Almost half of Scots think independence tops the Scottish Government’s agenda and 61% say ministers are getting their priorities wrong, according to a new poll.
The finding has emerged from Lord Ashcroft’s research on Scottish political attitudes, which quizzed more than 10,000 people.
Most said the economy and jobs should be the main focus, something just 7% reckoned the Scottish Government prioritised.
When asked “What do you think the Scottish Government is treating as its main priority at the moment?” 49% said, unprompted, independence.
A further 61% said they thought those in charge of policy at Holyrood had the wrong priorities, compared to 36% who said they were getting it right.
Some 77% of those in favour of Scottish independence said they thought the Scottish Government had the right priority, while 79% of those who opposed independence thought it had the wrong priority.
Lord Ashcroft said: “Asked what they thought was at the top of the administration’s agenda, half spontaneously named the independence campaign seven times as many as mentioned the economy and jobs.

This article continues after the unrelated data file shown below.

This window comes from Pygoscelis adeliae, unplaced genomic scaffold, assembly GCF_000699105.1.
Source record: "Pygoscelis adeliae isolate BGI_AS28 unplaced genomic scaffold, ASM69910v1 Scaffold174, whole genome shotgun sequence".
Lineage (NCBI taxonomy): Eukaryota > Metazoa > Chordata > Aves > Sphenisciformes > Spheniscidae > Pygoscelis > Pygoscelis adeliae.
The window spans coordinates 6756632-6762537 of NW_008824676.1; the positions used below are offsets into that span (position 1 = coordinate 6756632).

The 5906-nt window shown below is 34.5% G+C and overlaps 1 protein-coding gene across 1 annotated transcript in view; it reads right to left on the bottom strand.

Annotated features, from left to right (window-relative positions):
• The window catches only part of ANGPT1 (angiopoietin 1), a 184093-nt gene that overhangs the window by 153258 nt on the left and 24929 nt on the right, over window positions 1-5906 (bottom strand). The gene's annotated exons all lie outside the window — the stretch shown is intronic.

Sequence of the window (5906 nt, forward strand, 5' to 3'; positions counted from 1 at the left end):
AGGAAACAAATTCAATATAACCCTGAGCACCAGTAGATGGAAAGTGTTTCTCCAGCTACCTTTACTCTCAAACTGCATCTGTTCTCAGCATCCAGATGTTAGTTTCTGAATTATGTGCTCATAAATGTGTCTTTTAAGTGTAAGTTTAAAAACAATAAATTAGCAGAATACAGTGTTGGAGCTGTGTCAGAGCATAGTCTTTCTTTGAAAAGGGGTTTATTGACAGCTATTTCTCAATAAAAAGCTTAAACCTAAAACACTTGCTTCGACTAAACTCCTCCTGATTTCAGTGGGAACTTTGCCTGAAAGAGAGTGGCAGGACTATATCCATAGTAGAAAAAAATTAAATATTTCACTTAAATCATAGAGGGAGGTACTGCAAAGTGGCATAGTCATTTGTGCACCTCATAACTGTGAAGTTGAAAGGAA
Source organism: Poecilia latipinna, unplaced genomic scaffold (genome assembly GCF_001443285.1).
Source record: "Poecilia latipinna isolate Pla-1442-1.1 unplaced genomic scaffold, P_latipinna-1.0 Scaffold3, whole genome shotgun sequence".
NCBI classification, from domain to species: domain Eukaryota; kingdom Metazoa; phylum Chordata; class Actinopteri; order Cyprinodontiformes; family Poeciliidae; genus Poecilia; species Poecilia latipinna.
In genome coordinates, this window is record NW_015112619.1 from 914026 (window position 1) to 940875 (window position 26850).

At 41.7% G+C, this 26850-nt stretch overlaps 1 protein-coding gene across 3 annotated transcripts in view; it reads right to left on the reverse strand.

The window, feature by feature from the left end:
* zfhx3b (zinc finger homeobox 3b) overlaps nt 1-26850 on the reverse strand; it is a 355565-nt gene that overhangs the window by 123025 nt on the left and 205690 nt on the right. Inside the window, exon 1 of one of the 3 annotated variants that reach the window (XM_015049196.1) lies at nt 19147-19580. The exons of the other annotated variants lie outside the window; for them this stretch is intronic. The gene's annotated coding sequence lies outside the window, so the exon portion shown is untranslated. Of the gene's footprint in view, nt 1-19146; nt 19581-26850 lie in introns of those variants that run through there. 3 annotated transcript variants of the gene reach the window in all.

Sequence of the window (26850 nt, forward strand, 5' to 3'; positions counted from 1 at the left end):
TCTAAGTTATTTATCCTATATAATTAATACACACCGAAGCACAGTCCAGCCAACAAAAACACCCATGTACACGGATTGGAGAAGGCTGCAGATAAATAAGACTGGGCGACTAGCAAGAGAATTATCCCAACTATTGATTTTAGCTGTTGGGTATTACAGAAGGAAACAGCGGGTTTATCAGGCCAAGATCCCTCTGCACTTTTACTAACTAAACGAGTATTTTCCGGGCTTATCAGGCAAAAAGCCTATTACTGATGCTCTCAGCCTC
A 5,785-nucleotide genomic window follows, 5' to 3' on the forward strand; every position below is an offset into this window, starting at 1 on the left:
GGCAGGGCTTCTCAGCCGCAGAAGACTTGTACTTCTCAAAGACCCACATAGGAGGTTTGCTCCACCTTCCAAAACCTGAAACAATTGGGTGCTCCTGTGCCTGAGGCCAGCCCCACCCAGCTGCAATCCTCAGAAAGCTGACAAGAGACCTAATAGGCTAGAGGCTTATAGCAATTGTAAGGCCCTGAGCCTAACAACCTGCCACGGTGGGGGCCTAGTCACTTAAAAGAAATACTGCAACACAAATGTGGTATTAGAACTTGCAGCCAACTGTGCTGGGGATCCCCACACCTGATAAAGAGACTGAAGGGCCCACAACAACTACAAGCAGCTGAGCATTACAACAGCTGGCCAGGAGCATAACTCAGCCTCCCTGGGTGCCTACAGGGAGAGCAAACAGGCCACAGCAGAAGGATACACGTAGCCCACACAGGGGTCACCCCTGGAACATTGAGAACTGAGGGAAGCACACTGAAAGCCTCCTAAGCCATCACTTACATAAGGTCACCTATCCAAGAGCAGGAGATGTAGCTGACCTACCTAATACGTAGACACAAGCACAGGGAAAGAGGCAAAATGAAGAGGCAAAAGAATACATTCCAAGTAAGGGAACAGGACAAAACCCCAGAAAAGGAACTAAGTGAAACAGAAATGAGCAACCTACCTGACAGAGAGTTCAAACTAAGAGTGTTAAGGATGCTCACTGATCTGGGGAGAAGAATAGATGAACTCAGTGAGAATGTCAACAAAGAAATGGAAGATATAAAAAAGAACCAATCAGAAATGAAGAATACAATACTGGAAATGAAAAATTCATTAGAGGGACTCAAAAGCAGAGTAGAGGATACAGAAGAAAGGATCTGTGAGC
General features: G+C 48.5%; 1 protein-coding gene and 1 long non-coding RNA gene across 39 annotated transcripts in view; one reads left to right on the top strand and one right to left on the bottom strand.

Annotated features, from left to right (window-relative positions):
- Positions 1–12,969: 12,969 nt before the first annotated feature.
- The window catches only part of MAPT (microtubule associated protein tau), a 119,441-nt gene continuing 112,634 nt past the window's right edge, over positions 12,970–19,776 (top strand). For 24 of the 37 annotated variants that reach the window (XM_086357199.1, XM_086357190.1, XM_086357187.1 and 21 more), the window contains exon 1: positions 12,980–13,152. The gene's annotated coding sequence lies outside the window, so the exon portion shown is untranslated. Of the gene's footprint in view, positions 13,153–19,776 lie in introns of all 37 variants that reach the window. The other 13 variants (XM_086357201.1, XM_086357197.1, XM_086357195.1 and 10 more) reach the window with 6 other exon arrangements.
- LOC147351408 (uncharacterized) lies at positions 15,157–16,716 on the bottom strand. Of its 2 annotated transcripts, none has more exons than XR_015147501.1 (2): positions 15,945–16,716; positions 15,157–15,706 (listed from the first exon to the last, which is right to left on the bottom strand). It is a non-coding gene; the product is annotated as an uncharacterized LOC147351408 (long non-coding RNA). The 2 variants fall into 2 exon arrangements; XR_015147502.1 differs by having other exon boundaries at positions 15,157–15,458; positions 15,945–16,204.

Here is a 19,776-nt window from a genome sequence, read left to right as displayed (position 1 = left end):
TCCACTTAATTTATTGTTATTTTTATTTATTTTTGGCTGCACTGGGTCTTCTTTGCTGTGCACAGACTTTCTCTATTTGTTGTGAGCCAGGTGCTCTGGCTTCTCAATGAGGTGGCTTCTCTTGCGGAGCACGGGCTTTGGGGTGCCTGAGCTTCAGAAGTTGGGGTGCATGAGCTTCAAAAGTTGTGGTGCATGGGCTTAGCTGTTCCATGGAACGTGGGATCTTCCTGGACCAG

“Only just over a third said they thought the current priority was right; asked what the Scottish Government should focus on instead, the economy topped the list.”
Meanwhile, the poll also found that four in 10 Scots admitted to having “very little idea” what the Scottish Parliament is responsible for and which powers remain with Westminster.
Only 14% said they had a “very good idea” of Holyrood’s responsibilities, while 44% said they had “some idea”.
Nearly two thirds said the provision of free services like prescriptions, university tuition, social care, eye tests and the scrapping of road tolls were the Scottish Government’s main achievements.
Despite that positive, 59% thought taxes would rise, and 55% thought borrowing and debt would go up, if the Scottish Parliament were given responsibility for all decisions about tax and spending.
Only 29% thought public services would improve.
Just over half of those surveyed said Westminster and Holyrood elections were equally important, with 27% saying who represents communities in the House of Commons mattered more and 18% backing the Scottish Parliament.
Scottish Labour’s Johann Lamont was the only party leader to poll a positive rating, although four in 10 had never heard, or had no opinion, of her.
Half said the same of Willie Rennie, leader of the Scottish Liberal Democrats, and 38% of Scottish Conservative leader Ruth Davidson.